The Problem

One of the fundamental questions in any business is how to spend time. Striving to systematically save time on every single step in a software development process is often overlooked. This blog discusses how automated software checks provide valuable insight into the state of a product, which saves time to diagnose any issues or suspicious behavior. We will also discuss how these automated checks may evolve as software project develops.

In a software project, Mean Time To Diagnose (MTTD), Mean Time To Fix (MTTF) and other metrics dynamically change as codebase grows, processes change, corrective actions take place, teams change etc. However, all other factors being equal, as codebase grows (or more precisely as code complexity grows), time to diagnose increases – and often increases exponentially – which can be, in some cases, measured in days.

The software issue in this context is any unexpected behavior: it may be a configuration problem, bug in processing, data problem, installation problem, problem with the disk space, network problem, external service outage etc. When performing issue diagnosis, precious time can be wasted by steering investigation into a wrong direction or by assigning resources to investigate multiple possible causes, but in general, investigation of complex issues will usually start by eliminating misleading clues. Here, we focus in particular on how to save time for the diagnosis by using automated checks to quickly collect pieces of information that help us eliminate misleading clues.

Example: Checking a Status of a Web-Service

Building a tool or infrastructure (usually around Continuous Integration environment) for automated checks requires at least some customization and in-house development, simply because available tools do not support all project needs out of the box. This infrastructure should evolve together with the product and over time number of automated checks should grow. Overall, the best person who can define these kinds of checks is an engineer with a wide knowledge of the system design, who always starts from the question: what kind of information a certain check provides.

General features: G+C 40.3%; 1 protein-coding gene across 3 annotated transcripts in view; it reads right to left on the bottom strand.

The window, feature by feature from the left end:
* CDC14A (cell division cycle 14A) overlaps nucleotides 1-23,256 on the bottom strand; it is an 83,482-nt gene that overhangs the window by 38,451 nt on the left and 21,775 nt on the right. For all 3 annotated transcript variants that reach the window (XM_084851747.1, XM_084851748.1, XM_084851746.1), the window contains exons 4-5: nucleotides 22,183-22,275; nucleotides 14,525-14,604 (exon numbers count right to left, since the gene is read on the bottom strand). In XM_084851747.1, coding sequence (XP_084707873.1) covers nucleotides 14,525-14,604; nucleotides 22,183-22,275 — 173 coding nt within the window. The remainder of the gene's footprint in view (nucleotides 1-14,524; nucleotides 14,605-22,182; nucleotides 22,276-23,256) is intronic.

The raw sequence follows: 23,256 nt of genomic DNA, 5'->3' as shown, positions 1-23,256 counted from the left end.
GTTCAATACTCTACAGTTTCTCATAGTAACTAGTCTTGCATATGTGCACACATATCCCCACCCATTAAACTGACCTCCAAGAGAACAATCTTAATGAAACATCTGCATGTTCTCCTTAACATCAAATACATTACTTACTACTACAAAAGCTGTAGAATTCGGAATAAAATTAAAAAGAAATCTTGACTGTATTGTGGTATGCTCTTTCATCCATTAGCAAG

For example, if our product is using an external web service, we need to assure the service is working properly. There are several possible checks for this example and using all of them together is advised:

  • Check that service is up and running (simply put: ping). However, the service may be up and running but returning error response, therefore:
  • Check that service returns expected response for the same request (one or more). Here, we put assertions for expected values, we define that we do not expect errors in response etc. While repeating the same test is good to preserve compatibility, issues may be hidden somewhere else, therefore:
  • Check the response for a valid request that uses one or more randomized values. These kinds of requests may not be comparable, depending on product’s architecture, but they may catch some interesting bugs. Finally:
  • Check the negative case(s): deliberately send invalid request(s) and configure response assertions to look for specific error messages, as expected by design

Checks that compare the values returned in the response vs. those stored in the database can also be added. Note that we did not explicitly stated one important property of these (b,c) checks and that is whether they alter application data in any way – i.e. to GET something is not the same as to CREATE something. When checking the later, the automated check is designed in a typical fashion:

  • Setup (clean the record if it already exists)
  • Test (create)
  • Teardown (cleanup, if necessary)

It is also a good idea to add to your automated checks at least one check that will always fail or be “red”, just to make sure that actual monitoring does not have any bugs that may produce invalid (optimistic) results.

Interpreting the Results

This simple example illustrates that every automated check has to be designed to probe the service or component from different angle, because different combinations of PASS/FAIL communicate lead us to the real cause of the problem. Here are some scenarios:

  • if (a) is FAIL and any of the remaining checks is PASS, then something may be wrong with the monitoring script
  • if (a) and (c) are PASS and (b) is FAIL, then something my be wrong with the service: it may be a data error, error between the application and the database etc.